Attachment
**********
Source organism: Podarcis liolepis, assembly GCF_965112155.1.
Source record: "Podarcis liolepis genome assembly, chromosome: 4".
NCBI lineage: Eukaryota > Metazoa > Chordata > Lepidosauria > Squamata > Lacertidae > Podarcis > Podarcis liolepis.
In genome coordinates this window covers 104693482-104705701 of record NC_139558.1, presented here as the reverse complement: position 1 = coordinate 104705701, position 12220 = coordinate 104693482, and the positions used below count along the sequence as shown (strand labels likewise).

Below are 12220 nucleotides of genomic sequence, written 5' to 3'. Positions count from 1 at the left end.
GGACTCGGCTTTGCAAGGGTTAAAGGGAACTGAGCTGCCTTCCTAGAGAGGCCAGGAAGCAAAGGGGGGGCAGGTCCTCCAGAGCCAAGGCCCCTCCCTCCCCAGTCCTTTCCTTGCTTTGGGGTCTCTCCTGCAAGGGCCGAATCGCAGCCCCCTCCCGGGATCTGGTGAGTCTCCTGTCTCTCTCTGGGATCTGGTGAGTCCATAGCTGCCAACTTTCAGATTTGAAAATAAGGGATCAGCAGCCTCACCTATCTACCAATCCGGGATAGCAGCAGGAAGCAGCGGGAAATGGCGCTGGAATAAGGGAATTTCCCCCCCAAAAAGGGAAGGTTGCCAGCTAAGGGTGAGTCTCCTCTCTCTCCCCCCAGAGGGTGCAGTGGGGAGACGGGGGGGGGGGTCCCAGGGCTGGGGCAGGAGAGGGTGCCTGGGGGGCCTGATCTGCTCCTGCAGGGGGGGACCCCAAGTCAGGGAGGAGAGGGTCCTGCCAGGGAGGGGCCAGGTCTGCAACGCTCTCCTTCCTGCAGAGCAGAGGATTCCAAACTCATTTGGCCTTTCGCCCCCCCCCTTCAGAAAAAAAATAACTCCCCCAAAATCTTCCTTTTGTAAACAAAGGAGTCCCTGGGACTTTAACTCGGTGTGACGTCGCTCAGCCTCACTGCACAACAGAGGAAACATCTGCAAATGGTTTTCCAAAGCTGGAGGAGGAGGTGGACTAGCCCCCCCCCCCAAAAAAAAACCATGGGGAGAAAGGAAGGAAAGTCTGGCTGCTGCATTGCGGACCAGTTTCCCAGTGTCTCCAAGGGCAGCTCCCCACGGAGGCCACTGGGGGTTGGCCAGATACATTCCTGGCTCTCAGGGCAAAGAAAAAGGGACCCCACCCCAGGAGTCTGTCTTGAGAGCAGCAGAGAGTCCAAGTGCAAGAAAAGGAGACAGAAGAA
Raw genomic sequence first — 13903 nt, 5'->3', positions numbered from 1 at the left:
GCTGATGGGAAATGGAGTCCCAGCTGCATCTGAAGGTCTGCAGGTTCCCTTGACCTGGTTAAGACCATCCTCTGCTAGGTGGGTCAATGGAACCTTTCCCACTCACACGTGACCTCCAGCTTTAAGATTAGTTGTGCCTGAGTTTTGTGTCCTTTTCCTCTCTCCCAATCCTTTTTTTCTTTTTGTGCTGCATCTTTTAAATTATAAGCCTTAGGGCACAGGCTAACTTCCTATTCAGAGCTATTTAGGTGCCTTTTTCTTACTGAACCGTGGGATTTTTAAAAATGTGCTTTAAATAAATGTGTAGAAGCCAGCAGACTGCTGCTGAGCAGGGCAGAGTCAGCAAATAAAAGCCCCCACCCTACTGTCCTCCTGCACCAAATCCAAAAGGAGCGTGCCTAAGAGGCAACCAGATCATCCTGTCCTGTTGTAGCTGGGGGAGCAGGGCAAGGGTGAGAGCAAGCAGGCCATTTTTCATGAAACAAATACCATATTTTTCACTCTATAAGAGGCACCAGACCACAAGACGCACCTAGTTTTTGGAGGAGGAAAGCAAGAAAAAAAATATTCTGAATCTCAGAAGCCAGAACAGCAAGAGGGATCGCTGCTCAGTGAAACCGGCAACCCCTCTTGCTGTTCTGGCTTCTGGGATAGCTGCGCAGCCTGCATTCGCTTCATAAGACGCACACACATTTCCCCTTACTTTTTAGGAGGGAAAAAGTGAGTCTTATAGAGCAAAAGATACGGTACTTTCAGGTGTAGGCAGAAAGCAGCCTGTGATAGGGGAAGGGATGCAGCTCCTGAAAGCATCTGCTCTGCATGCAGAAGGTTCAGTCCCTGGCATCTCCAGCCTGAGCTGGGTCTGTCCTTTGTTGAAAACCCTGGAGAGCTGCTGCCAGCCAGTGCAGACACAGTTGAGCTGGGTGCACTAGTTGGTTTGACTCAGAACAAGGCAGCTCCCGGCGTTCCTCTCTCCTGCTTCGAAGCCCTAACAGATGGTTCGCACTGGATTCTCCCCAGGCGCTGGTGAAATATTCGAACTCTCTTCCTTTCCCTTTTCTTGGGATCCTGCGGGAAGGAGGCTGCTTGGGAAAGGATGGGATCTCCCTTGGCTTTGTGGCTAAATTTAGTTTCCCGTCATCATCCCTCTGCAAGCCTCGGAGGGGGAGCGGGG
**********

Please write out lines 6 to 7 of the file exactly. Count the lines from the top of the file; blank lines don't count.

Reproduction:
GGACTCGGCTTTGCAAGGGTTAAAGGGAACTGAGCTGCCTTCCTAGAGAGGCCAGGAAGCAAAGGGGGGGCAGGTCCTCCAGAGCCAAGGCCCCTCCCTCCCCAGTCCTTTCCTTGCTTTGGGGTCTCTCCTGCAAGGGCCGAATCGCAGCCCCCTCCCGGGATCTGGTGAGTCTCCTGTCTCTCTCTGGGATCTGGTGAGTCCATAGCTGCCAACTTTCAGATTTGAAAATAAGGGATCAGCAGCCTCACCTATCTACCAATCCGGGATAGCAGCAGGAAGCAGCGGGAAATGGCGCTGGAATAAGGGAATTTCCCCCCCAAAAAGGGAAGGTTGCCAGCTAAGGGTGAGTCTCCTCTCTCTCCCCCCAGAGGGTGCAGTGGGGAGACGGGGGGGGGGGTCCCAGGGCTGGGGCAGGAGAGGGTGCCTGGGGGGCCTGATCTGCTCCTGCAGGGGGGGACCCCAAGTCAGGGAGGAGAGGGTCCTGCCAGGGAGGGGCCAGGTCTGCAACGCTCTCCTTCCTGCAGAGCAGAGGATTCCAAACTCATTTGGCCTTTCGCCCCCCCCCTTCAGAAAAAAAATAACTCCCCCAAAATCTTCCTTTTGTAAACAAAGGAGTCCCTGGGACTTTAACTCGGTGTGACGTCGCTCAGCCTCACTGCACAACAGAGGAAACATCTGCAAATGGTTTTCCAAAGCTGGAGGAGGAGGTGGACTAGCCCCCCCCCCCAAAAAAAAACCATGGGGAGAAAGGAAGGAAAGTCTGGCTGCTGCATTGCGGACCAGTTTCCCAGTGTCTCCAAGGGCAGCTCCCCACGGAGGCCACTGGGGGTTGGCCAGATACATTCCTGGCTCTCAGGGCAAAGAAAAAGGGACCCCACCCCAGGAGTCTGTCTTGAGAGCAGCAGAGAGTCCAAGTGCAAGAAAAGGAGACAGAAGAA
Raw genomic sequence first — 13903 nt, 5'->3', positions numbered from 1 at the left: